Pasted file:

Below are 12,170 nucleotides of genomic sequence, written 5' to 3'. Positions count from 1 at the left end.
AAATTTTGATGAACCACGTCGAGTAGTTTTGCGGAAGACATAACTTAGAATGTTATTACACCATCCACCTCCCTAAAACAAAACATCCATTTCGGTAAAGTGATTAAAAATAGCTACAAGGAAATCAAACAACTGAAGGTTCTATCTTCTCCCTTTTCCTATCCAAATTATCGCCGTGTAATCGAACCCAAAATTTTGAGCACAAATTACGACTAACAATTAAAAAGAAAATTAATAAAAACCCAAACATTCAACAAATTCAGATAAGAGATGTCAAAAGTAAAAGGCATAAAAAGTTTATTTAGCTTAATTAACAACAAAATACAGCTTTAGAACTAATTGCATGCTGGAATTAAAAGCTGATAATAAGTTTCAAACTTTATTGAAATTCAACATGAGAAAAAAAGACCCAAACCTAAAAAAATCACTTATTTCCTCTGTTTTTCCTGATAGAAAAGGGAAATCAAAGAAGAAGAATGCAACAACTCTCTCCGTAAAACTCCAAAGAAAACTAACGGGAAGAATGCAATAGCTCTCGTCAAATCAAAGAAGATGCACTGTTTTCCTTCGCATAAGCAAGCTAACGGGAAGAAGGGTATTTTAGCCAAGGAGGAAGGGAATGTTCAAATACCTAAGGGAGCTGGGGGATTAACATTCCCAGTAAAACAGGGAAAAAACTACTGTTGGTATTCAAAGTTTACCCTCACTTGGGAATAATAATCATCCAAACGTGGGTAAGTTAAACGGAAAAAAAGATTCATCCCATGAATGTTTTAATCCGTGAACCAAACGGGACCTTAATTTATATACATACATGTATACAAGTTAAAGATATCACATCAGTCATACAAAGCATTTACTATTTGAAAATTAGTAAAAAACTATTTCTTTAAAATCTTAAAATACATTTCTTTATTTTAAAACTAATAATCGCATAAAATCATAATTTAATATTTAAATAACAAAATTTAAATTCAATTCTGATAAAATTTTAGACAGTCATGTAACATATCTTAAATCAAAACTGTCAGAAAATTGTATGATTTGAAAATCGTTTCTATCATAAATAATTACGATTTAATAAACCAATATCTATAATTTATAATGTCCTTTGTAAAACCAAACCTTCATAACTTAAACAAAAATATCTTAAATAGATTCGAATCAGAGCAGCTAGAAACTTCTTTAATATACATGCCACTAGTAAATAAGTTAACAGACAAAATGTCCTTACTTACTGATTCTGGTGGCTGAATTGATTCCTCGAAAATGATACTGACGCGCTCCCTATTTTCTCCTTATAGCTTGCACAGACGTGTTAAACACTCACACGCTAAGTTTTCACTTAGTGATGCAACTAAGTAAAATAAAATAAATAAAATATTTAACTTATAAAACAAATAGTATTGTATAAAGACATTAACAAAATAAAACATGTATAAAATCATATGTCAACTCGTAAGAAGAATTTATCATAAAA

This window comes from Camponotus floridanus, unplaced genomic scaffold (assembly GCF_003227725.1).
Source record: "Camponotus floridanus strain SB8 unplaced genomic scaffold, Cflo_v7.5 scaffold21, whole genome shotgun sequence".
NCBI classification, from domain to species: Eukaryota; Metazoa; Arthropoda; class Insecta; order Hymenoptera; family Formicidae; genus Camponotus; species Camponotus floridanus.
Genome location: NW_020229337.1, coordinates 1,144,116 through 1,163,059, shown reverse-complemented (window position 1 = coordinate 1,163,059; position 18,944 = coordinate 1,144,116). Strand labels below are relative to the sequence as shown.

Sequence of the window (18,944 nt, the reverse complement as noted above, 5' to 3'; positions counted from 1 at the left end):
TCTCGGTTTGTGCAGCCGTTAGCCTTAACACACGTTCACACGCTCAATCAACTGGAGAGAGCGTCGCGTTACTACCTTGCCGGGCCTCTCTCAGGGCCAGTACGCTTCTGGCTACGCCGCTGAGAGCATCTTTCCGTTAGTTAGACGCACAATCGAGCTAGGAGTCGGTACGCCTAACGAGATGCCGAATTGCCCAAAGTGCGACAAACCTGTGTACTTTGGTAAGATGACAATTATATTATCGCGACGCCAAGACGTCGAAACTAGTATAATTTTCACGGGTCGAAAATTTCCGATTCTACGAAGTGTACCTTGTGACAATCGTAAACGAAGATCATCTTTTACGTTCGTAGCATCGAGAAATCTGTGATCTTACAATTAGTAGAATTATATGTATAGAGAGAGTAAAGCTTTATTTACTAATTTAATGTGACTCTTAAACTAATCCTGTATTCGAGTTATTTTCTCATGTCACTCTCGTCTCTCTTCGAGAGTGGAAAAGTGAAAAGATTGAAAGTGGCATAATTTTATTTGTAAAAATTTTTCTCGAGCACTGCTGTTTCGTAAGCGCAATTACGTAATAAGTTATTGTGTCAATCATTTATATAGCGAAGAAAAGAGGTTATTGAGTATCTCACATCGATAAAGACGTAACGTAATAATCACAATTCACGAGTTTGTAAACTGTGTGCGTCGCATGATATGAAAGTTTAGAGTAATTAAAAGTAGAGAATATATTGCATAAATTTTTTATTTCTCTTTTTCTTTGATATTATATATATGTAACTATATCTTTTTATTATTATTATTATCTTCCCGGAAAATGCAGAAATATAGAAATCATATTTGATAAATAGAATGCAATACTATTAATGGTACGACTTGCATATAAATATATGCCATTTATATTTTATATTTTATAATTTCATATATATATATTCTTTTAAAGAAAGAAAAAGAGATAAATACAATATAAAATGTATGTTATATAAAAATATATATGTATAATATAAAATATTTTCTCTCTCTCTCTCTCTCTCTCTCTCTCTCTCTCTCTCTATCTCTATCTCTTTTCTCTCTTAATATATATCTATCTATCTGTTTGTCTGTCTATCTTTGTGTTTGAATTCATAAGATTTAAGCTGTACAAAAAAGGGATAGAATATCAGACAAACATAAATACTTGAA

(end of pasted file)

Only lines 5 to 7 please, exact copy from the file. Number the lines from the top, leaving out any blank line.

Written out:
NCBI classification, from domain to species: Eukaryota; Metazoa; Arthropoda; class Insecta; order Hymenoptera; family Formicidae; genus Camponotus; species Camponotus floridanus.
Genome location: NW_020229337.1, coordinates 1,144,116 through 1,163,059, shown reverse-complemented (window position 1 = coordinate 1,163,059; position 18,944 = coordinate 1,144,116). Strand labels below are relative to the sequence as shown.

Sequence of the window (18,944 nt, the reverse complement as noted above, 5' to 3'; positions counted from 1 at the left end):